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Ride Company: No Evidence Of Operator Error In Ohio State Fair Accident

Update 7 a.m. July 31

Amusements of America, the company that operates rides at the Ohio State Fair, says there's no evidence that last Wednesday's deadly ride malfunction was a case of operator error.

A Sunday statement from the company also cited a decision by the ride's manufacturer to call on operators around the world to shut down similar rides until they can determine what happened.

The decision to shut down similar rides around the world and reopen the Ohio midway indicates that this is an issue with a specific ride and not the ride operator or inspectors. There is no evidence that operator error played a role in the accident. We continue to keep those affected by this tragic accident in our prayers and work cooperatively with the ongoing investigation.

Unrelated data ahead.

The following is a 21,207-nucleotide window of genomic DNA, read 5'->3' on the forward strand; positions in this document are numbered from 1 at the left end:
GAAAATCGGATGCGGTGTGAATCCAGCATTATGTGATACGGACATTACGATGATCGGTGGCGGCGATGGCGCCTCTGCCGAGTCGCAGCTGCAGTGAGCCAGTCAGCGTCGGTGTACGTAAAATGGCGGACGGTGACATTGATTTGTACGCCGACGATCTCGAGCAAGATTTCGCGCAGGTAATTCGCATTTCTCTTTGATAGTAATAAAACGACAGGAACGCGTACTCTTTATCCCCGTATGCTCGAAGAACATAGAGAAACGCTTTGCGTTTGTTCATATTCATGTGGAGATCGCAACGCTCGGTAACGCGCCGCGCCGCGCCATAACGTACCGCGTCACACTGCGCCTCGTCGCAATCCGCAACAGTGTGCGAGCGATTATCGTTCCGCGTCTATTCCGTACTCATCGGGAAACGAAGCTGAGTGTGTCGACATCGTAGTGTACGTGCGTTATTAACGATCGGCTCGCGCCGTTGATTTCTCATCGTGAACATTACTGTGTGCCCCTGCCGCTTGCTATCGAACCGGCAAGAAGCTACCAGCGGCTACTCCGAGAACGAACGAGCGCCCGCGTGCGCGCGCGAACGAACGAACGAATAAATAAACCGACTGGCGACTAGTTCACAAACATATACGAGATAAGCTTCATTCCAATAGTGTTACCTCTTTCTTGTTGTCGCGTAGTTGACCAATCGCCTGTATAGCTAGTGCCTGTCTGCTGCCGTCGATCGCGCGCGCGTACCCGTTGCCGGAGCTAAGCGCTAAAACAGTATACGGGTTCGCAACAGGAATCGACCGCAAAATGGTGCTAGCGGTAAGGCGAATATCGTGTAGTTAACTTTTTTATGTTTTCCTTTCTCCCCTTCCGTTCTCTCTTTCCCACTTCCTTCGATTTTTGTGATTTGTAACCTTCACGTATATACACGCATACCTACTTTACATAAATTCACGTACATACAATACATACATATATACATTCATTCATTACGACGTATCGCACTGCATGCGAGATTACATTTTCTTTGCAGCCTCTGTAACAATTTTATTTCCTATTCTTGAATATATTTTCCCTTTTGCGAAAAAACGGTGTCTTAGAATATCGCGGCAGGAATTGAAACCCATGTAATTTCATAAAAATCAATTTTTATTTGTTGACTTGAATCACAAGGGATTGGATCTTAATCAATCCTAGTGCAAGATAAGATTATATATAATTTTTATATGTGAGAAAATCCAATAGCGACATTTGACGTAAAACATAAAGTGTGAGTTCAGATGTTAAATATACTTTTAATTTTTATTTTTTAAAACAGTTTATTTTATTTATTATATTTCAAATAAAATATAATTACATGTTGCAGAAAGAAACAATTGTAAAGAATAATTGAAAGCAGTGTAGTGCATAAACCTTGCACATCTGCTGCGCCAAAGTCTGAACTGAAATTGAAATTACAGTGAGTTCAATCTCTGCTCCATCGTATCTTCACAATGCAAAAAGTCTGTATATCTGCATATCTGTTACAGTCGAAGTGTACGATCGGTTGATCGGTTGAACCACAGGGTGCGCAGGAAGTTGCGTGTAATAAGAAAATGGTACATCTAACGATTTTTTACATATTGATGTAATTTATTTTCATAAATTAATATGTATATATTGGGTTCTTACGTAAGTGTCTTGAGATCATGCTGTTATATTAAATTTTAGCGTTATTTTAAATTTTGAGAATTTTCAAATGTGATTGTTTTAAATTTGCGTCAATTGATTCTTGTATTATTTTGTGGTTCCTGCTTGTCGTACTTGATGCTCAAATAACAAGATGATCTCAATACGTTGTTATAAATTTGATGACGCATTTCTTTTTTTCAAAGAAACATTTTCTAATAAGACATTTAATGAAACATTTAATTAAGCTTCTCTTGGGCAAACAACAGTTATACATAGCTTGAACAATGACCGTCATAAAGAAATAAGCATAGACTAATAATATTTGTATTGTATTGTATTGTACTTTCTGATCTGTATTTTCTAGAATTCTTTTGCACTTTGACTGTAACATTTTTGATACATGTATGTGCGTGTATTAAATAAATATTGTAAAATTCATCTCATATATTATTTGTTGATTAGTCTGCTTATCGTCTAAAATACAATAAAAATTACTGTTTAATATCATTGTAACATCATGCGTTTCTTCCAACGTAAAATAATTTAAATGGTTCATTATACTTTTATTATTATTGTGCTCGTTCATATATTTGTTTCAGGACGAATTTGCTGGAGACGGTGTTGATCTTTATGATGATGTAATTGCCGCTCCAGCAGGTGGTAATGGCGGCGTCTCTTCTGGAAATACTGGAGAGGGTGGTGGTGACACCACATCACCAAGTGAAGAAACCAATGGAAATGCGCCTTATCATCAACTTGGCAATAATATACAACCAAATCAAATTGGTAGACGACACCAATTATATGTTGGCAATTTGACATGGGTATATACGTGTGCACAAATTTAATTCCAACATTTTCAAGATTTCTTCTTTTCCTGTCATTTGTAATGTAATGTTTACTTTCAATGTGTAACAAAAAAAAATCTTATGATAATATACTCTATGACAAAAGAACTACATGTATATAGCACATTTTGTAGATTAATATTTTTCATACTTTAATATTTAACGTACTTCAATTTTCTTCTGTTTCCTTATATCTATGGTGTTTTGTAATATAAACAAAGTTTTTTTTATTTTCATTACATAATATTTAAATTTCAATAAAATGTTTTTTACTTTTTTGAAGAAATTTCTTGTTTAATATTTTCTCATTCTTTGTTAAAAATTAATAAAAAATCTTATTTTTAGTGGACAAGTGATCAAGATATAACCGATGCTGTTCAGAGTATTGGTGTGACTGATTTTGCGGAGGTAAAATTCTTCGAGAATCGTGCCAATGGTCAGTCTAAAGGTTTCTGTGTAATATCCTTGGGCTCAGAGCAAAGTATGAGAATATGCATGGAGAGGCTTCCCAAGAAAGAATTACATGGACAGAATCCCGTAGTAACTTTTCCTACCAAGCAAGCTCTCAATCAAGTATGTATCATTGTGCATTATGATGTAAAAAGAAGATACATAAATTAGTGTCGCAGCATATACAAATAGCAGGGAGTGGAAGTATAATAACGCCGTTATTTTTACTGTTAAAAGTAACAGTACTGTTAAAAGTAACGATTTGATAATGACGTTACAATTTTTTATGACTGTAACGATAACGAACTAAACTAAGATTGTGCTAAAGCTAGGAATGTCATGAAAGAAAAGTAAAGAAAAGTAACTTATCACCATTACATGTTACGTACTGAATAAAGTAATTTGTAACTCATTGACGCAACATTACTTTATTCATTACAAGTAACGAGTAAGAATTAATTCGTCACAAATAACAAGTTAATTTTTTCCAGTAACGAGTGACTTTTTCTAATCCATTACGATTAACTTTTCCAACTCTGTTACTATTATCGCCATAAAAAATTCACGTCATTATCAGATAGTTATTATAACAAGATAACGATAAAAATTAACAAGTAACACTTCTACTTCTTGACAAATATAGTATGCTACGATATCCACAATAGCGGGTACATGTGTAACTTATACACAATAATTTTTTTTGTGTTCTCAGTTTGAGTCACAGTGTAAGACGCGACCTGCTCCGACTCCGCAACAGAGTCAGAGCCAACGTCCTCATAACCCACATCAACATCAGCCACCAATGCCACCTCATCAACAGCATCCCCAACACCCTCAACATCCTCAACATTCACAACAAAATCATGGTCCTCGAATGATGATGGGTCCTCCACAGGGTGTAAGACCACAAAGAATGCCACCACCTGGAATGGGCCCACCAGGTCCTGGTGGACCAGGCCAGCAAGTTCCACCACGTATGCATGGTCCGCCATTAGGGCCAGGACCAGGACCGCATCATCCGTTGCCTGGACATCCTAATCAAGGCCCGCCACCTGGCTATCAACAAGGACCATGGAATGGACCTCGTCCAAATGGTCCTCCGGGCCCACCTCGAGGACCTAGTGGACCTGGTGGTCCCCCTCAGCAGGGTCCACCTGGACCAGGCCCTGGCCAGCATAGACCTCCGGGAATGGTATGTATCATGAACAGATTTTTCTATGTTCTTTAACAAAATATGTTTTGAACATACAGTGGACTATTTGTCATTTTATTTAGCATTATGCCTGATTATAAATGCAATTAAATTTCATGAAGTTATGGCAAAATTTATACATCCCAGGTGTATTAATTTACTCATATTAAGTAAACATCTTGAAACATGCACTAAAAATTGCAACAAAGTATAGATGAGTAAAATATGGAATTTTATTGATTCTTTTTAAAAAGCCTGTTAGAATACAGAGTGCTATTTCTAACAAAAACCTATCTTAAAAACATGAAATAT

All fair rides except the Fire Ball were back up and running by Sunday morning.

Gov. John Kasich ordered all rides shut down last Wednesday, hours after one of the Fire Ball's gondolas broke apart, sending people careening into the air. Authorities say Tyler Jarrell, 18, died instantly upon impact with the ground.

Fair officials say attendance plummeted in the two days following the accident, then increased Saturday to a level slightly higher than the same day in 2016.

Update 8 a.m. July 30